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What ELSE causes slow shedding?

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  • What ELSE causes slow shedding?

    I really hope someone out here is going to help keep the mad worrying to a miniumum...

    I have a wonderful old campaigner: 17 y/o trak/tb 17.3 very arthritic gelding. Nothign has changed in his diet since last year, but this year he is very slow to shed out. We've had numerous quite warm days and he's still holding on to his coat. The vet is out tommorow morning to pull blood and I've been trying to do a bunch of online research on Cushings.

    Here's where I think he stands on the classic symptoms:

    I gather that he's almost at the age that developement of the disease is common.

    He's a pretty easy keeper, and I'd say he's on the over weight side at the moment... I've been keeping him on the fat side because at the end of the month he is planned to move to a retirement farm quite a ways out of the city I live in, where he will have a massive 60 acre field to frolic in and live outside for the most part (big run in and a stall for bad nights). I wantecd him a bit overweight for the move in case he stresses and looses a bit.

    I don't *think* he looks swaybacked, but maybe as I stare at him in a worry-induced panic.... maybe he does look a bit swaybacked? He certainly doesn't have patchy fat deposits.

    He's never foundered, thank god. Does have a history of recurrent abscesses, but has been problem free for 3 years.

    He's recently (past 3ish months) seemed lame up front, when he's always been sore behind due to bad arthritis in his hocks. The vet came out and blocked him up to his eye balls on his FR where he looked sore and because it didn't block out she concluded that it was just how bad his arthritis had gotten behind manifesting it self now in the front... or something to that effect.

    Certainly NOT lethargic. I attempted to take him on a nice light walk only hack and he was wild. Lame and trying to break into a little jig all the time, and attempted the spin and bolt 3x. This is a bit out of character, but he's been hot the past 4 times I've ridden him (1 a week for the past month). He's always been bomb proof in the ring, but with a bit of a spook on the trails... this much is uncommon, though.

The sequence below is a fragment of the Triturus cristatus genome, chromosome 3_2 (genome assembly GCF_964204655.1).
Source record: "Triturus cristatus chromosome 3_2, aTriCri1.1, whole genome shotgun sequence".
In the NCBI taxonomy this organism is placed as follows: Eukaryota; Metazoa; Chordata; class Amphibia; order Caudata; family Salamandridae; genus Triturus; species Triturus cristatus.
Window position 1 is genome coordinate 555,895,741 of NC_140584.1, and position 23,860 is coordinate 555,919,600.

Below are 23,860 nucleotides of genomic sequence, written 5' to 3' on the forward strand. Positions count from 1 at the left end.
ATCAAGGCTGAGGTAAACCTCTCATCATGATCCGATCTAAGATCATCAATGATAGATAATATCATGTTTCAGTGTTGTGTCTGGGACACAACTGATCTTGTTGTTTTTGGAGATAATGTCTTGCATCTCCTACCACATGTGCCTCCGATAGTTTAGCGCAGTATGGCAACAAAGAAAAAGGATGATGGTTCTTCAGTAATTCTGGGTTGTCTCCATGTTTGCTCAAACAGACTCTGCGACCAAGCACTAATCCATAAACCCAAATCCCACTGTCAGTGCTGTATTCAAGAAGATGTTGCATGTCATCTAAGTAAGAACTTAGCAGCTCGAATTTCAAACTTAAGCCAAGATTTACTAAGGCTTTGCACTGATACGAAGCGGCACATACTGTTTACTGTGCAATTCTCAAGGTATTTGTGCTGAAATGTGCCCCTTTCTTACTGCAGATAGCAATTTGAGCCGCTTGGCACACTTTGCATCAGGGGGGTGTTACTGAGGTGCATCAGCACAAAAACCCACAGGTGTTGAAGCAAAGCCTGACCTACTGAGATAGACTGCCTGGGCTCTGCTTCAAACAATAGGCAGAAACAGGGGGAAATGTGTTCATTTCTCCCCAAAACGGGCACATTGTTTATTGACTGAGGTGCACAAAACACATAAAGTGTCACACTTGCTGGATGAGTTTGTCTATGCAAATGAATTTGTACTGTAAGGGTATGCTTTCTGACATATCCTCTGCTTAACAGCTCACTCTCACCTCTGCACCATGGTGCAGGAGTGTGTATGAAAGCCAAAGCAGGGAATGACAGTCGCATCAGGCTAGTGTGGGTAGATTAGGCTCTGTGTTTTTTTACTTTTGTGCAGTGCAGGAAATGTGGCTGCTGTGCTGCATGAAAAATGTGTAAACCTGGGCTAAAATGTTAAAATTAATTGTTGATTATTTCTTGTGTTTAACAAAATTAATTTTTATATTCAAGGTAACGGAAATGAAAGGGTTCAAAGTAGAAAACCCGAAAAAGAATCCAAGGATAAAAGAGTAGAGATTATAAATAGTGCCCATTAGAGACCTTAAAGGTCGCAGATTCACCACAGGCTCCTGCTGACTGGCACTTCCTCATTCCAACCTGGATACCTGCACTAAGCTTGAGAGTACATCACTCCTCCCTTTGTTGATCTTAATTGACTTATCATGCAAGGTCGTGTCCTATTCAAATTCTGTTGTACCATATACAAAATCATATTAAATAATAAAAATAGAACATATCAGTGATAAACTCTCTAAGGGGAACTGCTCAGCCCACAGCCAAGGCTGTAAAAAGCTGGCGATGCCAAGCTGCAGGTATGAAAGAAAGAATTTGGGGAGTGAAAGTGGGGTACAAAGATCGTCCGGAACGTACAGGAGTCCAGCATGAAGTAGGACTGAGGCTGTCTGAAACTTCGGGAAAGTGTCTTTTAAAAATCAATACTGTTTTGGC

Ok this is all the info! Please, in the infinite wisdom of CoTH, please please PLEASE tell me what you think... Does this sound like cushings or IR? What else could it be? How long will it take for the vet to get the blood test back to me? If it IS cushings, does that mean he can't have his amazing retirement on 60 acres of pasture?

  • #2
    My horse hasn't shed out yet either... I'm not too worried about it.


    • #3
      Hi, I'm new, but I've got a 24 year-old Saddlebred that I've had since he was seven so I think I can add a little here. How long have you had your horse? Over the years I've noticed that every spring Dare is just a little slower to shed out than the previous year. It may very well be that this is what's happening with your guy. Also it seems like the weather around the country has been bizarre this year.

      As for Cushing's, my vet says that she's found the most telltale sign aside from bloodwork is fat deposits around the base of the tail. So far, we're good!

      Your horse being nutsy out on the trail-I wonder if he's more sore on uneven ground so he behaves badly because he hurts? Is it possible he may have slightly foundered in front? Has he been xrayed lately?

      Just some thoughts. I hope you're like me and are being a worrywart for nothing.


      • #4
        Or you could just have him tested for Cushings and then you'd know for sure.


        • Original Poster

          Originally posted by Coreene View Post
          Or you could just have him tested for Cushings and then you'd know for sure.